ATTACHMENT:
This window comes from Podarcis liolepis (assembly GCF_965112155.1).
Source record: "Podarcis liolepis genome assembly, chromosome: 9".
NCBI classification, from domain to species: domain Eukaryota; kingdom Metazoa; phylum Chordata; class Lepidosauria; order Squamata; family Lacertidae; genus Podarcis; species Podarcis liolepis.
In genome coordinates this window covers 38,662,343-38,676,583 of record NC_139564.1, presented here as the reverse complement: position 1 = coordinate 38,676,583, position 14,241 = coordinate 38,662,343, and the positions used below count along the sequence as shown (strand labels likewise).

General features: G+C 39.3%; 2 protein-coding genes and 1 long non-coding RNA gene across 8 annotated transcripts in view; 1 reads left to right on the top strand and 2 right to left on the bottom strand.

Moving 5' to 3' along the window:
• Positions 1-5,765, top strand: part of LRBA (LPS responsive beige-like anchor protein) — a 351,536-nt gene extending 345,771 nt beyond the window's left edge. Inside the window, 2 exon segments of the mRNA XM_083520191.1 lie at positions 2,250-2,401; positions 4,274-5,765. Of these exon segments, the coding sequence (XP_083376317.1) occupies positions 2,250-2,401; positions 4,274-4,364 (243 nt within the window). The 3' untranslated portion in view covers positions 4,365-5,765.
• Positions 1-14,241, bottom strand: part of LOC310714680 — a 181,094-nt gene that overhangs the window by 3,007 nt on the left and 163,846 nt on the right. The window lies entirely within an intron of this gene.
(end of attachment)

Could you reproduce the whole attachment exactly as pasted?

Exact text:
This window comes from Podarcis liolepis (assembly GCF_965112155.1).
Source record: "Podarcis liolepis genome assembly, chromosome: 9".
NCBI classification, from domain to species: domain Eukaryota; kingdom Metazoa; phylum Chordata; class Lepidosauria; order Squamata; family Lacertidae; genus Podarcis; species Podarcis liolepis.
In genome coordinates this window covers 38,662,343-38,676,583 of record NC_139564.1, presented here as the reverse complement: position 1 = coordinate 38,676,583, position 14,241 = coordinate 38,662,343, and the positions used below count along the sequence as shown (strand labels likewise).

General features: G+C 39.3%; 2 protein-coding genes and 1 long non-coding RNA gene across 8 annotated transcripts in view; 1 reads left to right on the top strand and 2 right to left on the bottom strand.

Moving 5' to 3' along the window:
• Positions 1-5,765, top strand: part of LRBA (LPS responsive beige-like anchor protein) — a 351,536-nt gene extending 345,771 nt beyond the window's left edge. Inside the window, 2 exon segments of the mRNA XM_083520191.1 lie at positions 2,250-2,401; positions 4,274-5,765. Of these exon segments, the coding sequence (XP_083376317.1) occupies positions 2,250-2,401; positions 4,274-4,364 (243 nt within the window). The 3' untranslated portion in view covers positions 4,365-5,765.
• Positions 1-14,241, bottom strand: part of LOC310714680 — a 181,094-nt gene that overhangs the window by 3,007 nt on the left and 163,846 nt on the right. The window lies entirely within an intron of this gene.